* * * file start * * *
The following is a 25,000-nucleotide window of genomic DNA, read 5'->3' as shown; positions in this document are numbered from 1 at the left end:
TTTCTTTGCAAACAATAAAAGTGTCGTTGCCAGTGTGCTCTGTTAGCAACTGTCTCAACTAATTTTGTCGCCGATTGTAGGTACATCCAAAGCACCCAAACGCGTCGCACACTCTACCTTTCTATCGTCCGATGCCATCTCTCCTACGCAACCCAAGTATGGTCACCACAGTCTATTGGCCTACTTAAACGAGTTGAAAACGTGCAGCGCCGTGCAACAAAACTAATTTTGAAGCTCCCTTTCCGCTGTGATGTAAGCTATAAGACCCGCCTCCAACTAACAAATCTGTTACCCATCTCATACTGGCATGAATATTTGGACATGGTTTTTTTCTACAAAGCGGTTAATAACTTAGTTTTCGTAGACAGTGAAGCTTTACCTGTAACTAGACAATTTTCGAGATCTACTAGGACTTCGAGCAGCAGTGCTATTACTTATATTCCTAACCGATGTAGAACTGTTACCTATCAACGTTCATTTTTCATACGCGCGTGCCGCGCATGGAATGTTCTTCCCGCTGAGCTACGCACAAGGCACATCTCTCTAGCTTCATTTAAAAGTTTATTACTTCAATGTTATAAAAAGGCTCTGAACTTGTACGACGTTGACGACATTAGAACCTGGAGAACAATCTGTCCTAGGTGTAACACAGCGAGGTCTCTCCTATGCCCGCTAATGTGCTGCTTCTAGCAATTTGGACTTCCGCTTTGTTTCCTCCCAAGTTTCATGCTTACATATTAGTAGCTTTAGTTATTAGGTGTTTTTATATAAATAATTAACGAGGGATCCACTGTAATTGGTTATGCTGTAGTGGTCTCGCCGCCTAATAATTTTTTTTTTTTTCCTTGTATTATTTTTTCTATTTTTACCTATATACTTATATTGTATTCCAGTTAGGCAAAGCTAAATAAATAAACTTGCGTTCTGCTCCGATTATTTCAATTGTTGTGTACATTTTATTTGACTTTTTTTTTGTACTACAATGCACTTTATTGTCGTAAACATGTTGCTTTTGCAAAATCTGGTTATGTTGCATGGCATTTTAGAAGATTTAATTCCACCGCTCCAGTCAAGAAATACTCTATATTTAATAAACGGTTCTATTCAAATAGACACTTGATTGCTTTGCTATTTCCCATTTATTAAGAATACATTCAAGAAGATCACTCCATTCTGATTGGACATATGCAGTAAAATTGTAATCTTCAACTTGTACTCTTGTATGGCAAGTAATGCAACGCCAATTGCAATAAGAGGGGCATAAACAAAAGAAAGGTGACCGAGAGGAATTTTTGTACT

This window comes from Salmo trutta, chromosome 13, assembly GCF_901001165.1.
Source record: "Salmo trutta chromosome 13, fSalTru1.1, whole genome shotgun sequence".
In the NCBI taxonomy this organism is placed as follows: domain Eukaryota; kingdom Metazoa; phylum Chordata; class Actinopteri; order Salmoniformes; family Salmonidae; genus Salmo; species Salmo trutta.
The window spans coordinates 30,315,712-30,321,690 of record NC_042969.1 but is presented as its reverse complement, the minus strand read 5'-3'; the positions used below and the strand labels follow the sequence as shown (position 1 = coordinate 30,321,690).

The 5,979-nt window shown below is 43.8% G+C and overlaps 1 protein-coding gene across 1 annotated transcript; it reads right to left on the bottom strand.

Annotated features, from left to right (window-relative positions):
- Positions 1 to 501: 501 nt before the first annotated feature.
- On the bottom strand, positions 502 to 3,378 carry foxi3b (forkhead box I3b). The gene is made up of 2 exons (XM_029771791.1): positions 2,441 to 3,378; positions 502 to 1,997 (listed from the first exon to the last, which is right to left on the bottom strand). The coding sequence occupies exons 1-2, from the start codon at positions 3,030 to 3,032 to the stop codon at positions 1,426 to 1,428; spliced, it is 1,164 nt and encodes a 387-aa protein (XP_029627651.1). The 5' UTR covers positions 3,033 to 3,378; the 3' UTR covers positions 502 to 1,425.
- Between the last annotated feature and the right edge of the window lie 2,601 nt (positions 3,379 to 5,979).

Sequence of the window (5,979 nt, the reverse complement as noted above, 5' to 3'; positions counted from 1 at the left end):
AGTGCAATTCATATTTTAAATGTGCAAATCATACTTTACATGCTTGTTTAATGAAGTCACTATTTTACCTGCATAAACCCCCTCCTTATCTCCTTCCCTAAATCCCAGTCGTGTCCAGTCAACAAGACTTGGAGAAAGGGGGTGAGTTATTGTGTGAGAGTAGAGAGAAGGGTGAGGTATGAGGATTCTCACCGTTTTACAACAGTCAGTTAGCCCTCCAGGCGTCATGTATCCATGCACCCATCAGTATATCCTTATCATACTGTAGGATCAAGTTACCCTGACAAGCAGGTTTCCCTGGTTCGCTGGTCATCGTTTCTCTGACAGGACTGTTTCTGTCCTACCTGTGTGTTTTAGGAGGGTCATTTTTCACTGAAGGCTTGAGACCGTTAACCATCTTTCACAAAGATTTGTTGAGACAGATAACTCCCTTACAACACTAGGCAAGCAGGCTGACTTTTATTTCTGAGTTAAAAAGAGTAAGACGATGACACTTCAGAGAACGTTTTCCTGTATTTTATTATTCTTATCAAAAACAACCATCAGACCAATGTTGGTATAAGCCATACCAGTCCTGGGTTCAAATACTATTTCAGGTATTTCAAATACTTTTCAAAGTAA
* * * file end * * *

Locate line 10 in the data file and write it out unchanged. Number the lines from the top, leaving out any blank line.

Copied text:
- On the bottom strand, positions 502 to 3,378 carry foxi3b (forkhead box I3b). The gene is made up of 2 exons (XM_029771791.1): positions 2,441 to 3,378; positions 502 to 1,997 (listed from the first exon to the last, which is right to left on the bottom strand). The coding sequence occupies exons 1-2, from the start codon at positions 3,030 to 3,032 to the stop codon at positions 1,426 to 1,428; spliced, it is 1,164 nt and encodes a 387-aa protein (XP_029627651.1). The 5' UTR covers positions 3,033 to 3,378; the 3' UTR covers positions 502 to 1,425.